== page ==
“But with the Apec they [government] are making us stop work for entire seven days. The impact of that in real time is 13.5 days. But with out catch up plan, we will be able to reduce the 12-month delay by six months,” he said.
The Naia Expressway is about 40 percent complete.
The P15.52-billion Naia Expressway project is a four-lane, 7.15-kilometer elevated expressway that aims to provide easy access to and from the three Naia terminals and link the Skyway and the Manila-Cavite Toll Expressway.
The project will interconnect the South Luzon Expressway-Skyway to the Cavitex, Macapagal Boulevard and the Entertainment City of state-run Philippine Amusement and Gaming Corp.
San Miguel Holdings is facing ROW problems in a number of key areas, including Villamor Airbase, Naia Road, Tambo and locations along the Quirino to Roxas Boulevard stretch, which government has not delivered so far.
Alec Cruz, head of tollway project of San Miguel Holdings, earlier said the ROW issues had made it “very difficult” to complete the project before the Asia-Pacific Economic Cooperation meeting in Manila.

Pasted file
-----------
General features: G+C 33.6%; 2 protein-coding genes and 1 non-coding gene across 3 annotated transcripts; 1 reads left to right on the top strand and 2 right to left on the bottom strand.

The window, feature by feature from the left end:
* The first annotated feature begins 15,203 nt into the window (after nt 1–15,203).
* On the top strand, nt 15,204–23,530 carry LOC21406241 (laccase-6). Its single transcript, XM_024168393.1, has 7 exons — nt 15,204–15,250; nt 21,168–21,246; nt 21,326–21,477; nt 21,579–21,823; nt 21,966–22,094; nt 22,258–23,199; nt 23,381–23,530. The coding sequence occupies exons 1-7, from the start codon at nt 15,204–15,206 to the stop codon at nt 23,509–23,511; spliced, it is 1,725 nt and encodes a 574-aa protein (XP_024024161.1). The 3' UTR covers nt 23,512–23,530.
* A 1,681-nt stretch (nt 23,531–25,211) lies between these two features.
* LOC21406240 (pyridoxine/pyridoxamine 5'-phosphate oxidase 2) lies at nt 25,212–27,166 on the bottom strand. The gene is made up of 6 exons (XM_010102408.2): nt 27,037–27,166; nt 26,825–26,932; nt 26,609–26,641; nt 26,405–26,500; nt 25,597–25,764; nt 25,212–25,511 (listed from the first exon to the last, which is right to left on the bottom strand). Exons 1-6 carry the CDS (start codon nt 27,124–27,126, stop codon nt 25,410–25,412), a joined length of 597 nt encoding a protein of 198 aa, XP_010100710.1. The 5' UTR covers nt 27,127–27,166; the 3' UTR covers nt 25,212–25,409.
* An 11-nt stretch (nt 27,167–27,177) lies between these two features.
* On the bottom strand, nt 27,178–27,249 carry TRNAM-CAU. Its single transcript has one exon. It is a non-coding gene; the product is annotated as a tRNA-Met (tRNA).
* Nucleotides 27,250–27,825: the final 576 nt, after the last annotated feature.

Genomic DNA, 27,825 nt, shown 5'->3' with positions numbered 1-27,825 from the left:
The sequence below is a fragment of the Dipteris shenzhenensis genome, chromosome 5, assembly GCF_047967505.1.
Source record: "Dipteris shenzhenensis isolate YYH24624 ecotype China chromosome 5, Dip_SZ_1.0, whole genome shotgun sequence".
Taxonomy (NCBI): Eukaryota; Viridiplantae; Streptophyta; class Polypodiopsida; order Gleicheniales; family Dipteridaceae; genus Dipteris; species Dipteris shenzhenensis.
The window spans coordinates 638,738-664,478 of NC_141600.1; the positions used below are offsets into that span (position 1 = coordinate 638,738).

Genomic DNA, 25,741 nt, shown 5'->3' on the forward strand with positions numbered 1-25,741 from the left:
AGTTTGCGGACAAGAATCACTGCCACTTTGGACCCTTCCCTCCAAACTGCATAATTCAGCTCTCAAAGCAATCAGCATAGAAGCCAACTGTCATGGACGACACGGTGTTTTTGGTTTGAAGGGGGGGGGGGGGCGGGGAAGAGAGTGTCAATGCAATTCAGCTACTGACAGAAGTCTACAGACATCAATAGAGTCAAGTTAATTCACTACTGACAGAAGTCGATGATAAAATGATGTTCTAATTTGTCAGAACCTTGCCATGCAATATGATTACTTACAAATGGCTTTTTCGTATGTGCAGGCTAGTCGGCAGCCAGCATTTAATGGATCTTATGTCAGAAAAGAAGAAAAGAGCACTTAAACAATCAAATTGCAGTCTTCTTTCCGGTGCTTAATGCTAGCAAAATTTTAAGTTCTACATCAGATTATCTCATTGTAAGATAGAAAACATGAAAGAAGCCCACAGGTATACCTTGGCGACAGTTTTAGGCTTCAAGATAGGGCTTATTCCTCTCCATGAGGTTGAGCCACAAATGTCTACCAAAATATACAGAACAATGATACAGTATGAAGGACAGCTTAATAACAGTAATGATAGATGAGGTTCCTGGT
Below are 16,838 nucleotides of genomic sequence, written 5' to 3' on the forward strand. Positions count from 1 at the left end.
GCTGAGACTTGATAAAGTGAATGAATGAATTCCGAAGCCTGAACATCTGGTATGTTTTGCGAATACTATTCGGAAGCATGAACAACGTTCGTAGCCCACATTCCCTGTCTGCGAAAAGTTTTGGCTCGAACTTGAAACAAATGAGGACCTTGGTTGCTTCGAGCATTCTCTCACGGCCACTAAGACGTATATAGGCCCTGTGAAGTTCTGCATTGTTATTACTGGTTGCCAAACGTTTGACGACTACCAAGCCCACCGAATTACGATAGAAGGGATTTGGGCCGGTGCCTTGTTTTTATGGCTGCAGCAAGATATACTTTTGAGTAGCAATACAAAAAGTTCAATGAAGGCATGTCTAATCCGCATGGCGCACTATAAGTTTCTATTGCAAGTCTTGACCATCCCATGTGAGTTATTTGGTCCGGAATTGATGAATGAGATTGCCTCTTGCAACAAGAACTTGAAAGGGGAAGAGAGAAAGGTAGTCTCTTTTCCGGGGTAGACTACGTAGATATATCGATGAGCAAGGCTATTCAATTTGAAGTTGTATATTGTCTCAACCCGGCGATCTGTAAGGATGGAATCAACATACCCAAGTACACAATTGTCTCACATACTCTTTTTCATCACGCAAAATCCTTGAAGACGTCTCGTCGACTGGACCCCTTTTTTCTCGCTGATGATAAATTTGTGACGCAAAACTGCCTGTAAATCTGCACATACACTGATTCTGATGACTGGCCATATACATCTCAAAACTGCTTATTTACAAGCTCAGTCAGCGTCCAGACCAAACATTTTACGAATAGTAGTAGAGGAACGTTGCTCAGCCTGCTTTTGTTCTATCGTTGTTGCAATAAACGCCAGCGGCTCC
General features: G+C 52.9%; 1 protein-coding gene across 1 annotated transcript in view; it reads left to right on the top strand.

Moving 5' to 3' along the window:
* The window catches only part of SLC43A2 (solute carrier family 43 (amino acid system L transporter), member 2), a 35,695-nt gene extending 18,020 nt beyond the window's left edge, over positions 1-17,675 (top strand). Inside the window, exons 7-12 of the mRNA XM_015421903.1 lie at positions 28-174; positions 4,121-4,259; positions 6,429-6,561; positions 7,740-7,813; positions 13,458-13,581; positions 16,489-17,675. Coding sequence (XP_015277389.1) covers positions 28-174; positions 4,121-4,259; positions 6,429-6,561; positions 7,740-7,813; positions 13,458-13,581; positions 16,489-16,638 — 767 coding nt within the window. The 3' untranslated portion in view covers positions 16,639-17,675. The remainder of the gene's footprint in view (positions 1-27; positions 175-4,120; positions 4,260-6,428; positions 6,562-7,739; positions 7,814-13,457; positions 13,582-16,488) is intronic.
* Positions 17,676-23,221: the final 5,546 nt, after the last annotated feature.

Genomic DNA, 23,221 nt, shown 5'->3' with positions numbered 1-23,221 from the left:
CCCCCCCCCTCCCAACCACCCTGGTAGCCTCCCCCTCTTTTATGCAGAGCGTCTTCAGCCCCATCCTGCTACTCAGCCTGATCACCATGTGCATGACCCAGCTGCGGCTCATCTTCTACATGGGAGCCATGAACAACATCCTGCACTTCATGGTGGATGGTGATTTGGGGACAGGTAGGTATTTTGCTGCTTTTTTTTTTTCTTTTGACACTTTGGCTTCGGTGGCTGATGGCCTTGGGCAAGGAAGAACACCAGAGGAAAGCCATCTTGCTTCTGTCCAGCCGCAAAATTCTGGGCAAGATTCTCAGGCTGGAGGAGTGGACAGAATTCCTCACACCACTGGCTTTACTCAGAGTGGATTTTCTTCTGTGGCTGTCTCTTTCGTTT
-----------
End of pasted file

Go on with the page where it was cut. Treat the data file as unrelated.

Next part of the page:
He said the Public Works Department must deliver about 20 percent to 25 percent of the ROW requirements to complete the project by October.
“We’d also like to ask for the cooperation of utility companies such as Meralco [Manila Electric Co.], the telecommunications companies and businesses in the area whose facilities need to be relocated to make way for the construction,” Cruz said.
Aside from the Naia Expressway, another San Miguel infrastructure project facing delay is the P26.5-billion ($592.01 million) toll road project connecting the South Luzon expressway to the North Luzon expressway.
Just like Naia Expressway, Romulo said the connector road was facing delays because right of way problems.
The project aims to decongest the major roads of Metro Manila, specially Edsa and C5, and reduce travel time from Buendia to Balintawak in Quezon City to 20 minutes or less from two hours.
It will link the South and North Luzon Expressways through eight strategic interchanges in Buendia, President Quirino Avenue, Plaza Dilao and Nagtahan, Aurora Boulevard, E. Rodriguez Avenue, Quezon Avenue, Sgt. Rivera and Balintawak.
The project, which is expected to be completed in 2017, also aims to stimulate the growth of trade and industry in the southern, central and northern Luzon areas.
Source: Jenniffer B. Austria, http://thestandard.com.ph
Manila Bay or Sangley Point?
MANILA, Philippines — It will take two decades before passengers coming in and out of the country can experience the planned Manila’s new international airport.
This is what Socioeconomic Planning Secretary Arsenio Balisacan said on Tuesday, October 27, when asked for updates on plans to replace Manila’s dilapidated Ninoy Aquino International Airport (NAIA).